On the other hand, the employer here acted unilaterally and without notice in canceling the COBRA policy before the period to elect it in the first place had even ended. Having done so, the employer may not rely on the failure of the complainant to utter some magic words in the early December 1998 phone call as its defense for not reinstating the COBRA plan. To the extent that the employer has articulated a non-discriminatory reason for the cancellation and the failure to reinstate the COBRA policy, the nonpayment of premiums and failure to specifically demand reinstatement, the commission is satisfied that the complainant has established that the articulated reasons were mere pretext, and that the employer, through its vice president Chris Henkel, cancelled the complainant's COBRA policy and failed to reinstate the policy in retaliation for the complainant's wage claim.

Finally, the ALJ's award in this case is fairly calculated based on the additional expense incurred for more expensive non-group coverage and out-of-pocket costs that would have been covered under the COBRA plan. The award is clearly within the broad scope of remedy allowed under Wis. Stat. 111.39 (4)(c), which applies to retaliation claims.

PAMELA I. ANDERSON, (dissenting):

I am unable to agree with the result reached by the majority herein and I dissent. The administrative law judge and majority believe that the employer retaliated against the complainant because he filed a wage claim. The employer knew that there was a dispute about some commissions when the employee left his employment. The applicant had not decided whether he wanted insurance coverage through COBRA when he left the employment. Chris Henkel approved the complainant's coverage the same day he received the paperwork. The employer sent the complainant the cost per month in late October which was $531.67 per month. The complainant alleged but did not prove that he sent the employer a check for three months. The check was never cancelled and the employer denied receiving it.

The employer cancelled the complainant's COBRA on November for non-payment of premiums. The employer also cancelled another truck driver's policy at the same time for non-payment and that truck driver had no wage claims. The employer testified "I learned of the wage claim filed by the complainant three to four days after he filed it and we received it two or three days after that. I learned about the wage claim before I canceled the complainant's insurance. I was not worried about the wage claim because I had documentation to prove what was and was not owed to the complainant. I was not bothered by the wage claim.I did not cancel the insurance as a result of the wage claim. I canceled the insurance because of non-payment of premiums."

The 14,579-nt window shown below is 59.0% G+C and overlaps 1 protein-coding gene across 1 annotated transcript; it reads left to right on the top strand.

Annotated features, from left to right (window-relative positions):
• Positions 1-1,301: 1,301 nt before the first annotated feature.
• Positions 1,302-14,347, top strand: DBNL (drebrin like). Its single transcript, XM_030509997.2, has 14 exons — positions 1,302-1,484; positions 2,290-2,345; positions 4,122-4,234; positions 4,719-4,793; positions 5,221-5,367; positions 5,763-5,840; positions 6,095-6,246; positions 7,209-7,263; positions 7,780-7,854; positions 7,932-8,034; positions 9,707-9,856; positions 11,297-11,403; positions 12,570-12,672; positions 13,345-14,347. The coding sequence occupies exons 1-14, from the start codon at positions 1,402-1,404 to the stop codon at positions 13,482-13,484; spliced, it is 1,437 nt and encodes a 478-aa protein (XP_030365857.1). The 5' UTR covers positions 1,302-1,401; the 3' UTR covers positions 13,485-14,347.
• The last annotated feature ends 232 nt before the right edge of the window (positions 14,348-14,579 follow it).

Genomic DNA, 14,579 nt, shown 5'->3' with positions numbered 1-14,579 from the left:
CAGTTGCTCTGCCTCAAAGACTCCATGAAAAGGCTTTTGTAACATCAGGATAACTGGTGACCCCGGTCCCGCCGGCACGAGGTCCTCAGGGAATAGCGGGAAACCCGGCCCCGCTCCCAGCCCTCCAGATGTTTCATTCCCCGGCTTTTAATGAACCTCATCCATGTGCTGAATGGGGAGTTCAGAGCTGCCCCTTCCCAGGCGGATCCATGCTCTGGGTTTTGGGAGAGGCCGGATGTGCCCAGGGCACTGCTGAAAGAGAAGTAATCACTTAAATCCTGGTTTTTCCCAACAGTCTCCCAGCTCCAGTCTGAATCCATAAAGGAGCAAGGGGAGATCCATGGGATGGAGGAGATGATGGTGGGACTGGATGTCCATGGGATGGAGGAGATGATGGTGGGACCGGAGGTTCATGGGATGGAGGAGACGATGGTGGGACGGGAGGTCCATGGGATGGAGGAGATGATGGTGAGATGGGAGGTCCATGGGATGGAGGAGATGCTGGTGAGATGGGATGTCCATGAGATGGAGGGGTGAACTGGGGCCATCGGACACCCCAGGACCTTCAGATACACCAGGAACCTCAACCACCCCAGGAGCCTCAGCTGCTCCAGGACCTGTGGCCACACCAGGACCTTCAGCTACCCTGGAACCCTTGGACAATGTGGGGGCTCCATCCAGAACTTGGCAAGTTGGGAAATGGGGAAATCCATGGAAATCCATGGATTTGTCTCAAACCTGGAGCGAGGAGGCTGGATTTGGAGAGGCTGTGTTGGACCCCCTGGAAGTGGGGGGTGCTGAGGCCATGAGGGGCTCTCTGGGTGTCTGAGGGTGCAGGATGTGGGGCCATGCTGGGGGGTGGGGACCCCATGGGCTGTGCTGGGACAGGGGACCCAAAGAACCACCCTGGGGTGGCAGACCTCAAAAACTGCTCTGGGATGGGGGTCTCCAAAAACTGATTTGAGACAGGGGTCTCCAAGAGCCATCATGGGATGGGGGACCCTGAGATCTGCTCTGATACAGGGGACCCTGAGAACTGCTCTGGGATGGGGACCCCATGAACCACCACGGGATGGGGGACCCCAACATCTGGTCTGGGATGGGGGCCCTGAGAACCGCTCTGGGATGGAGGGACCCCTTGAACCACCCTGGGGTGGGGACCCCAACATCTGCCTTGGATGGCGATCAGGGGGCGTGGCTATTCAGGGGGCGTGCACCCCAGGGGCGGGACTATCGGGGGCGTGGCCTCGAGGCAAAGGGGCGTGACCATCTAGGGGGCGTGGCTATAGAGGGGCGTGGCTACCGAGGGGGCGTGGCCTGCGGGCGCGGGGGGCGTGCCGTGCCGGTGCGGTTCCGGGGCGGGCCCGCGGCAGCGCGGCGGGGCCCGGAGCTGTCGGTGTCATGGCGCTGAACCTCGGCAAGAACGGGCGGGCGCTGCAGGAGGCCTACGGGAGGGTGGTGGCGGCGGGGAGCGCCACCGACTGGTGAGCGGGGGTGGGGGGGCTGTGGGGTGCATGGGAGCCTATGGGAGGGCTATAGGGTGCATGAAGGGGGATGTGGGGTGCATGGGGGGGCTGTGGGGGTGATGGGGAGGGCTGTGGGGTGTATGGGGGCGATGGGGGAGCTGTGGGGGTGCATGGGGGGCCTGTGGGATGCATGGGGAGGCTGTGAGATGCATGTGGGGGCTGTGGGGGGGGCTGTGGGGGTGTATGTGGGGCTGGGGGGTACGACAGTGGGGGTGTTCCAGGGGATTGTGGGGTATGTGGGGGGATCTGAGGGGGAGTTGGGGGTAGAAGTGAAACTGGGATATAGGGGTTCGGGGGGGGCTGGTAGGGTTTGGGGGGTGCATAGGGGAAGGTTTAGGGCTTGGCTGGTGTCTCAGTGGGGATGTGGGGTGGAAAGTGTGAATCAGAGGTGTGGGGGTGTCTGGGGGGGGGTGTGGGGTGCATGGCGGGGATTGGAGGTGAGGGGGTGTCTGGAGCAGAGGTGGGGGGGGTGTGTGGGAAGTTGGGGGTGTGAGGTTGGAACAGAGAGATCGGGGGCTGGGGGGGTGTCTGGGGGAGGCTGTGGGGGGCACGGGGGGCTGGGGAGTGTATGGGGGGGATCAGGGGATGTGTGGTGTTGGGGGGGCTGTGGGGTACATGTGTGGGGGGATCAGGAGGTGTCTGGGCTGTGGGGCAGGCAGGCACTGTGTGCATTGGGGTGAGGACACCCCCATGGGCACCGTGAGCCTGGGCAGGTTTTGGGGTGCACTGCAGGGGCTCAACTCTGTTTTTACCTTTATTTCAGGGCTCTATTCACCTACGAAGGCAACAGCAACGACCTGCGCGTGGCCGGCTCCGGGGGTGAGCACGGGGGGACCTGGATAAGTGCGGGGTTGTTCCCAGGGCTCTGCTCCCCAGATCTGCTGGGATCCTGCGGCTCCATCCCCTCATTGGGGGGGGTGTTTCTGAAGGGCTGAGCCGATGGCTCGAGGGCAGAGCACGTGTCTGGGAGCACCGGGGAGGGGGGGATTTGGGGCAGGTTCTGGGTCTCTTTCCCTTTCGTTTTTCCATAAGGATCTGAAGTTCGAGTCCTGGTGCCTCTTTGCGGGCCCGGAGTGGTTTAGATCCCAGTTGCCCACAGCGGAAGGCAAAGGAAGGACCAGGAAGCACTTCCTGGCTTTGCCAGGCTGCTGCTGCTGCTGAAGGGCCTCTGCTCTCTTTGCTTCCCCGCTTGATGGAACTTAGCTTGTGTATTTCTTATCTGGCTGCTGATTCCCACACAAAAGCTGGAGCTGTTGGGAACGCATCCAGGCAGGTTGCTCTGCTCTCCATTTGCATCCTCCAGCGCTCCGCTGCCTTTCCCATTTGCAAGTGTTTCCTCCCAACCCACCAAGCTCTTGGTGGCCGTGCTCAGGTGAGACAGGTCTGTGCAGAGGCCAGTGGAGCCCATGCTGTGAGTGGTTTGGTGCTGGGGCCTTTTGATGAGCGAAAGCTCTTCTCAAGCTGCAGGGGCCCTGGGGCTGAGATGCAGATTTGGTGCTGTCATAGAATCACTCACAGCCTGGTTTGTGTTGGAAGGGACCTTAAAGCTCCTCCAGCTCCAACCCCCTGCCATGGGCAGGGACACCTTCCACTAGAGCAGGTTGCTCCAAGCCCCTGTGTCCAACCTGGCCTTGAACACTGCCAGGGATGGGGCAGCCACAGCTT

I found the employer's statement to be the reason for the cancellation and I do not believe it is pretextual. The administrative law judge and the majority believed the employer's statement to be pretextual because the employer did not hold the applicant's hand and explain to him that he needed to submit a check for the first three months as well as return the check for December in order to have the COBRA reinstated. The employer promptly sent back the check and explained that the insurance had been canceled. The fact that the employer did not have a rehearsed explanation for why he did not again ask the complainant if he wanted to elect his COBRA option at the end of the 90 days does not surprise me. I am sure the employer was not counting the days so that he was aware of exactly when the deadline was when he talked to the complainant. The administrative law judge has a footnote which indicates that when the employer received the December check it should have been no later than December 2 which would have been 88 days from September 5. The complainant did not talk to the employer until the 89th or 90th day. The complainant testified that if the employer had contacted him to tell him it had not received the check for the premium for the first three months, he would have followed up on it. Usually people who elect COBRA coverage pay the premiums in a timely fashion so the employer may have believed the complainant had simply changed his mind about coverage.

The bottom line here is not whether the complainant should have received his COBRA coverage. The answer to that was yes he should have. The question was why didn't he? The answer to that is he would have if he had gotten his first check for the three months to the employer. He did not and that was not the employer's fault. Had the employee followed up with the employer to say I will bring a check over for the first three months right away when he talked to the employer after he received the December check back, he also probably would have had COBRA. The fact that the employer did not restore COBRA coverage without payment of all the premiums that were due is not discrimination by retaliation.

For these reasons, I dissent and would dismiss the complaint.

Pamela I. Anderson, Commissioner

cc: Joel W. Kanvik